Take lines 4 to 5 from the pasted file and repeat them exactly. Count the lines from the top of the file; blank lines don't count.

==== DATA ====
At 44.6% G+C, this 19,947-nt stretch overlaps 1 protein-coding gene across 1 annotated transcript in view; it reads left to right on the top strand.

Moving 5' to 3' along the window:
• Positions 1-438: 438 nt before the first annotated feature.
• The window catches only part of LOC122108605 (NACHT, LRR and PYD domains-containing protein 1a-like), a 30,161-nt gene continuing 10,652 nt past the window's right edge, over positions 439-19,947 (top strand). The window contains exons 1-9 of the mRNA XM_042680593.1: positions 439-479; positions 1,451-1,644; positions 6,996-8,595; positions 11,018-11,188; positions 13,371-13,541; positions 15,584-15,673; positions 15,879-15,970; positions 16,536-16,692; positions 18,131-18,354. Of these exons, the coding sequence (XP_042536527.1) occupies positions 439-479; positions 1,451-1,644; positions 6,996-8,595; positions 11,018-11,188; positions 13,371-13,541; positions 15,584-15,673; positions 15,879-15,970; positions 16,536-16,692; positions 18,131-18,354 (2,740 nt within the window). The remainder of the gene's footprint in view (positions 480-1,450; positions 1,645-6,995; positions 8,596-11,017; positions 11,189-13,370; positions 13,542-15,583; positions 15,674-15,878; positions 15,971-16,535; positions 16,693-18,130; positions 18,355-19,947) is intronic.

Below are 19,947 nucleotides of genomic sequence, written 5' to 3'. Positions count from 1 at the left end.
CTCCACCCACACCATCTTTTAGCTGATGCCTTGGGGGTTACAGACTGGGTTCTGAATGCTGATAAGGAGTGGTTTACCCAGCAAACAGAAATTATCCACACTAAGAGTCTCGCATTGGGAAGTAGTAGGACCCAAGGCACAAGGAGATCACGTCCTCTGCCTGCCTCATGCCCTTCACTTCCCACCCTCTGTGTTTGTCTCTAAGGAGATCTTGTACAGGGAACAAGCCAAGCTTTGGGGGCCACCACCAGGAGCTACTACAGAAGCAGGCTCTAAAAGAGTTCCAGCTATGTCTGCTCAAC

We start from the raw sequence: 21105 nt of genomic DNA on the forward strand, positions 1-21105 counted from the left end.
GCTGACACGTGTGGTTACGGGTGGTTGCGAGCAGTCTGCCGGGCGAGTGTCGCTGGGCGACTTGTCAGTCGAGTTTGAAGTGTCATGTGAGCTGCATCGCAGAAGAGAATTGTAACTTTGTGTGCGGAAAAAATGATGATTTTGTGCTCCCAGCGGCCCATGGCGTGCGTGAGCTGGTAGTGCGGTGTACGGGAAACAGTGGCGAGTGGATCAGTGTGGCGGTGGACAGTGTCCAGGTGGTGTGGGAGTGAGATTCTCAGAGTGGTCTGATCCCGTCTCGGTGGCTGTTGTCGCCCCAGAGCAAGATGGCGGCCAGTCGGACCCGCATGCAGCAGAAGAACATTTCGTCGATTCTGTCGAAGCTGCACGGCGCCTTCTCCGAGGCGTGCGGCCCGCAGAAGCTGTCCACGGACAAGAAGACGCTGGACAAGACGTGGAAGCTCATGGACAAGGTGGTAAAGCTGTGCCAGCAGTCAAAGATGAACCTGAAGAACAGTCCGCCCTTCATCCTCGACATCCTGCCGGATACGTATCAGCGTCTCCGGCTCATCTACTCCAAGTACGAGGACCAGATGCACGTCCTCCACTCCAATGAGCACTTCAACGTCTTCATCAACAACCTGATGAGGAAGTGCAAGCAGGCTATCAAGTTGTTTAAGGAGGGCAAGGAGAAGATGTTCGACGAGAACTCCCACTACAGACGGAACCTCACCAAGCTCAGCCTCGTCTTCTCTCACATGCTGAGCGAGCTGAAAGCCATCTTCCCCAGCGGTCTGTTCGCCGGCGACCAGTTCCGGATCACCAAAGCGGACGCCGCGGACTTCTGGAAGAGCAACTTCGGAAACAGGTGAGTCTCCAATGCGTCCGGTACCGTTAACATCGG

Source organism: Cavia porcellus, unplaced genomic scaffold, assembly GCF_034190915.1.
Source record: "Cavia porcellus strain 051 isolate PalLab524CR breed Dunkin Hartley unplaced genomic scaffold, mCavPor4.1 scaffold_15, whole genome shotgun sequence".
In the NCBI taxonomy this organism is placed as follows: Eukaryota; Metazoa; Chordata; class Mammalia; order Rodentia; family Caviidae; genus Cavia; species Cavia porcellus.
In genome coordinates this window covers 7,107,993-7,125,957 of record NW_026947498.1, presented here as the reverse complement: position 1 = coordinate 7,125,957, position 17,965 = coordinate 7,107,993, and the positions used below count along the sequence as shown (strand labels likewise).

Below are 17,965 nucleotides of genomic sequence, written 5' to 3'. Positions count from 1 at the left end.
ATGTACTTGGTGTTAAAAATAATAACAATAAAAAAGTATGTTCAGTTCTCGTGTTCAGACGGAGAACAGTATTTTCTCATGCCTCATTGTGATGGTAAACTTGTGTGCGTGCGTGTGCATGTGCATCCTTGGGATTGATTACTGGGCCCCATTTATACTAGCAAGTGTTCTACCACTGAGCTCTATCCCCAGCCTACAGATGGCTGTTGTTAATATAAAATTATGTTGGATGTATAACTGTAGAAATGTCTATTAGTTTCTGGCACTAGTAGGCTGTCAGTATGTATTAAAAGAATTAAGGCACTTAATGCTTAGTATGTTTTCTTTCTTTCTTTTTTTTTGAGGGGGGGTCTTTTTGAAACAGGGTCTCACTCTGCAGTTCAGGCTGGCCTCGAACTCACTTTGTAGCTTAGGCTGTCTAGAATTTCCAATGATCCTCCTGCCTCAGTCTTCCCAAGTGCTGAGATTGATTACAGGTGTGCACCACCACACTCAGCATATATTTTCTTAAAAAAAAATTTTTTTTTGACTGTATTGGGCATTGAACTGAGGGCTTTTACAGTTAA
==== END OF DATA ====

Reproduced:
• The window catches only part of LOC122108605 (NACHT, LRR and PYD domains-containing protein 1a-like), a 30,161-nt gene continuing 10,652 nt past the window's right edge, over positions 439-19,947 (top strand). The window contains exons 1-9 of the mRNA XM_042680593.1: positions 439-479; positions 1,451-1,644; positions 6,996-8,595; positions 11,018-11,188; positions 13,371-13,541; positions 15,584-15,673; positions 15,879-15,970; positions 16,536-16,692; positions 18,131-18,354. Of these exons, the coding sequence (XP_042536527.1) occupies positions 439-479; positions 1,451-1,644; positions 6,996-8,595; positions 11,018-11,188; positions 13,371-13,541; positions 15,584-15,673; positions 15,879-15,970; positions 16,536-16,692; positions 18,131-18,354 (2,740 nt within the window). The remainder of the gene's footprint in view (positions 480-1,450; positions 1,645-6,995; positions 8,596-11,017; positions 11,189-13,370; positions 13,542-15,583; positions 15,674-15,878; positions 15,971-16,535; positions 16,693-18,130; positions 18,355-19,947) is intronic.

Below are 19,947 nucleotides of genomic sequence, written 5' to 3'. Positions count from 1 at the left end.